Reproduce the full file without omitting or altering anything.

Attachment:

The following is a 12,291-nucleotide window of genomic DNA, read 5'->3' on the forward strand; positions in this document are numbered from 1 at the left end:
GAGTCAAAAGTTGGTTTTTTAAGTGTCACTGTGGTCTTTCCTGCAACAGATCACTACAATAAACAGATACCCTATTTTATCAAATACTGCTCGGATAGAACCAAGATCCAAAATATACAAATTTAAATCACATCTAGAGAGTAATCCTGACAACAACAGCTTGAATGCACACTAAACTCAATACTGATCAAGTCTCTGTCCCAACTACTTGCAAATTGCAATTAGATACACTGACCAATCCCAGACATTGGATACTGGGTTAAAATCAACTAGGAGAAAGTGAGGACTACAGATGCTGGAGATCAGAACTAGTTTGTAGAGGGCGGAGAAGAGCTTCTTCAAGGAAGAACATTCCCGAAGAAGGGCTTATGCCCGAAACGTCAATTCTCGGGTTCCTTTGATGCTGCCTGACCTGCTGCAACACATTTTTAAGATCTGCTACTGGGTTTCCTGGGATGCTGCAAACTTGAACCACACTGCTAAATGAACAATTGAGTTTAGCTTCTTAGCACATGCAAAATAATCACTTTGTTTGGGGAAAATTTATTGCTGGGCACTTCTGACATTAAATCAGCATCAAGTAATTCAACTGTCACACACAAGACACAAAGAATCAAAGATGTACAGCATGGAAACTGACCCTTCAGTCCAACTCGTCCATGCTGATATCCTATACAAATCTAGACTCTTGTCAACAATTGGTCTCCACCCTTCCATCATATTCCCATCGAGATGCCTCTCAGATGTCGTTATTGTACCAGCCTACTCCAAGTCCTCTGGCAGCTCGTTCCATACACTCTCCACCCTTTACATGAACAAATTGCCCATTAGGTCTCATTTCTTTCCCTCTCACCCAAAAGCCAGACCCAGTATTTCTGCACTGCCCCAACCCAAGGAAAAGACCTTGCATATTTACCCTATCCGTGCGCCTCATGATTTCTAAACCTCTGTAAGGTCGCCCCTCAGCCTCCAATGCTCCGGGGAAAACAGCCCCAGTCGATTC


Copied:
The following is a 12,291-nucleotide window of genomic DNA, read 5'->3' on the forward strand; positions in this document are numbered from 1 at the left end:
GAGTCAAAAGTTGGTTTTTTAAGTGTCACTGTGGTCTTTCCTGCAACAGATCACTACAATAAACAGATACCCTATTTTATCAAATACTGCTCGGATAGAACCAAGATCCAAAATATACAAATTTAAATCACATCTAGAGAGTAATCCTGACAACAACAGCTTGAATGCACACTAAACTCAATACTGATCAAGTCTCTGTCCCAACTACTTGCAAATTGCAATTAGATACACTGACCAATCCCAGACATTGGATACTGGGTTAAAATCAACTAGGAGAAAGTGAGGACTACAGATGCTGGAGATCAGAACTAGTTTGTAGAGGGCGGAGAAGAGCTTCTTCAAGGAAGAACATTCCCGAAGAAGGGCTTATGCCCGAAACGTCAATTCTCGGGTTCCTTTGATGCTGCCTGACCTGCTGCAACACATTTTTAAGATCTGCTACTGGGTTTCCTGGGATGCTGCAAACTTGAACCACACTGCTAAATGAACAATTGAGTTTAGCTTCTTAGCACATGCAAAATAATCACTTTGTTTGGGGAAAATTTATTGCTGGGCACTTCTGACATTAAATCAGCATCAAGTAATTCAACTGTCACACACAAGACACAAAGAATCAAAGATGTACAGCATGGAAACTGACCCTTCAGTCCAACTCGTCCATGCTGATATCCTATACAAATCTAGACTCTTGTCAACAATTGGTCTCCACCCTTCCATCATATTCCCATCGAGATGCCTCTCAGATGTCGTTATTGTACCAGCCTACTCCAAGTCCTCTGGCAGCTCGTTCCATACACTCTCCACCCTTTACATGAACAAATTGCCCATTAGGTCTCATTTCTTTCCCTCTCACCCAAAAGCCAGACCCAGTATTTCTGCACTGCCCCAACCCAAGGAAAAGACCTTGCATATTTACCCTATCCGTGCGCCTCATGATTTCTAAACCTCTGTAAGGTCGCCCCTCAGCCTCCAATGCTCCGGGGAAAACAGCCCCAGTCGATTC